John Ashbery also has described the ways his aesthetic developed through looking at walls. Although he is known well for his art criticism and has, as one might expect, a wonderful art collection, the inspiring walls he describes, unlike Stein’s, are bare of paintings. In a 1980 review of a wallpaper exhibit at the Cooper-Hewitt Museum for New York magazine, Ashbery writes: “Many people’s first aesthetic experience is triggered by wallpaper, and it is usually the illusionistic, break-through-the-wall kind. One of my earliest memories is of trying to peel off the wallpaper in my room, not out of animosity but because it seemed there must be something fascinating beyond the surface pattern of galleons, globes, and telescopes” (Reported Sightings, 383)
the Hudson house there is a lot of wallpaper. The choices of pattern, however,
are not exactly the child-like, peel-off-the-paper kind that he describes in
this review, but they do provide a direct link to a feeling of childhood.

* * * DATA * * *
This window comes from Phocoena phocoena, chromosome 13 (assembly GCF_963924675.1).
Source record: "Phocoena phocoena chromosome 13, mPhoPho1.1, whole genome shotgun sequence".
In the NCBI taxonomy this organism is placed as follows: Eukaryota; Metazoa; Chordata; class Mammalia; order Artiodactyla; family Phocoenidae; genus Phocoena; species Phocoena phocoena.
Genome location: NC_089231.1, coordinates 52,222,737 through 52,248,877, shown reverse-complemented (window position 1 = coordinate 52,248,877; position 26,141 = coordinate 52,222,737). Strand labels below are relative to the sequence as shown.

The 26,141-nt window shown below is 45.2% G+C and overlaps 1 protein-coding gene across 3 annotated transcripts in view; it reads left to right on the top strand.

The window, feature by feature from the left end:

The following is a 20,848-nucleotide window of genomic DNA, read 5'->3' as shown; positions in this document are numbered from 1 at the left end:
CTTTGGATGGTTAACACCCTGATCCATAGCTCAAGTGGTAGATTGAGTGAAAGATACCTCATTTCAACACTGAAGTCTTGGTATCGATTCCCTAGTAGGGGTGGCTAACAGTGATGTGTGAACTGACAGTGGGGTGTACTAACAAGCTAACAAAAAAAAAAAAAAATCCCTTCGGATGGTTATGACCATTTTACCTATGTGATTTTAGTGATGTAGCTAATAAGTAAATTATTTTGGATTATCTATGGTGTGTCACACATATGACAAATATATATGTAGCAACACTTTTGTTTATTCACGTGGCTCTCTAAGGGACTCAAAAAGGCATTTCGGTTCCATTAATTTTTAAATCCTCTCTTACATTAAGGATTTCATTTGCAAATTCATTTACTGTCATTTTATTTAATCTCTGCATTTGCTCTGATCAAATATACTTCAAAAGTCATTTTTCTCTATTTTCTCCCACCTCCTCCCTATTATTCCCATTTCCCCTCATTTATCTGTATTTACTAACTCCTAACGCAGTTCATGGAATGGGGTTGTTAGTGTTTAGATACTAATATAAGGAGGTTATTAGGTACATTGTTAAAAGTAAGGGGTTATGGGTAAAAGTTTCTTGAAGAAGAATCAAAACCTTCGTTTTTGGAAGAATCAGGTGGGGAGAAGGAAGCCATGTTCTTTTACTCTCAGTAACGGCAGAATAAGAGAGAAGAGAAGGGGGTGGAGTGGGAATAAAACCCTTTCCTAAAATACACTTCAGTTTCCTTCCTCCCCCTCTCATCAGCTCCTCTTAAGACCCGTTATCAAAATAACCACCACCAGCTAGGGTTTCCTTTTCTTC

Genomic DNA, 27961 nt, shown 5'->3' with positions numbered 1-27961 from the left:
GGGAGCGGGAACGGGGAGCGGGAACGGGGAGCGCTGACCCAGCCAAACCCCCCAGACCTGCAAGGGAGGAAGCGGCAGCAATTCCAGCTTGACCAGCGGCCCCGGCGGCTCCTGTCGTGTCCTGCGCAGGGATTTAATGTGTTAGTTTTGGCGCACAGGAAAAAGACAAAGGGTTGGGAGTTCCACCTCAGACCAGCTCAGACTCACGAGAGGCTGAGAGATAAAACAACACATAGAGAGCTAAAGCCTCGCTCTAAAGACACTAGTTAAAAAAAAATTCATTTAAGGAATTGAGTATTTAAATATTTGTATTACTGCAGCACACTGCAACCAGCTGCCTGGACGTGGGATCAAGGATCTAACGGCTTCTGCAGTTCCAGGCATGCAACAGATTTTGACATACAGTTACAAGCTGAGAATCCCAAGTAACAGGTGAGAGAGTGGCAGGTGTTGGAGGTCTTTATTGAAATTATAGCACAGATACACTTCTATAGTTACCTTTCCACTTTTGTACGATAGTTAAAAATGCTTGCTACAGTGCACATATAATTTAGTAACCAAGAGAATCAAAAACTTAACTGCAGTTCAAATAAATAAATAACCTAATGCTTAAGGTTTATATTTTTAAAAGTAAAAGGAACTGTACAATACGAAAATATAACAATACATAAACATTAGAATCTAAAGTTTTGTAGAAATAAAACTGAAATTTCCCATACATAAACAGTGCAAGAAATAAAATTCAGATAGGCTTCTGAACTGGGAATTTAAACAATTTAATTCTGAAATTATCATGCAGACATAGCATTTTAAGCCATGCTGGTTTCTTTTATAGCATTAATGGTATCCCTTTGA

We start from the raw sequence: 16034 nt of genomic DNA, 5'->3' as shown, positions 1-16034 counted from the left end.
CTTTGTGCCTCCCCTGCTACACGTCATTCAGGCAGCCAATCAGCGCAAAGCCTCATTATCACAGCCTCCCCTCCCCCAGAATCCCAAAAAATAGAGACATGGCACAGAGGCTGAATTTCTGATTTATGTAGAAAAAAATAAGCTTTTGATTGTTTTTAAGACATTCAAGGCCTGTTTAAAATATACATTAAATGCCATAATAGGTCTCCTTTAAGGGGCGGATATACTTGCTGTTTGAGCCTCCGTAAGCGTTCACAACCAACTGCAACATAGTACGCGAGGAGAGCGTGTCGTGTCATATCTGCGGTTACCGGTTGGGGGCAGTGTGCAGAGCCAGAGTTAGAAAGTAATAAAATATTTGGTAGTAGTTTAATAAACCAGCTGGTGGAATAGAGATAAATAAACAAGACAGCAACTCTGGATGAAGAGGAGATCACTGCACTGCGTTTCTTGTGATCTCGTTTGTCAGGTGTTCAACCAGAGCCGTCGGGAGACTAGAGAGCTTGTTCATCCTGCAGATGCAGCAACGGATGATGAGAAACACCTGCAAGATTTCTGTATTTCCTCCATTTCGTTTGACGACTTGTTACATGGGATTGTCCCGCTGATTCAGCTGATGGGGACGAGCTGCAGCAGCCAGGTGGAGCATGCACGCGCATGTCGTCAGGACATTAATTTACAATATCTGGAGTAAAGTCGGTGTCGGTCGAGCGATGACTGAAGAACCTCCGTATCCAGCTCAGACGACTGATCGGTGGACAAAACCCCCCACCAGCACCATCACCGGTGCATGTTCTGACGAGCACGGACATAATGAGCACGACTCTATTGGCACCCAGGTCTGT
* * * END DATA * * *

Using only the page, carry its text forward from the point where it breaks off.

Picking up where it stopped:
of the Hudson house wallpapers, particularly on the second floor, are William
Morris prints. These prints connect
Ashbery to the very Victorian, nineteenth-century aesthetic that he remembers at
his grandparents’ home and that helped inspire his choice to buy the Hudson
house. In a 1985 interview, Ashbery
explains: “I never intended to buy a house but then I saw this rather lovely
nineteenth-century house, which was very cheap.
It reminded me of my grandparents’ house where I lived when I was a
child in the city of Rochester. My
grandparents were both born in the 1860s.
They were actually Victorian people and I spent a lot of time with them….I
was always very attracted to the coziness and the gloom of Victorian life, and
always felt very much at home in that environment.” (P.N. Review). That environment was very much an interior
one; in Eccentric Spaces (1977), Robert
Harbison identified why William Morris’s wallpapers epitomized Victorian
interiority: “Ruskin and William Morris for all their allegiance to plants
forms were not really happy till they had brought the leaves inside and got
them down on paper” (20).
are a few examples: First, William
Morris’s “White Pimpernel” Print--in the context of the master bedroom (in Ahndraya Parlato's photo) and in a close-up: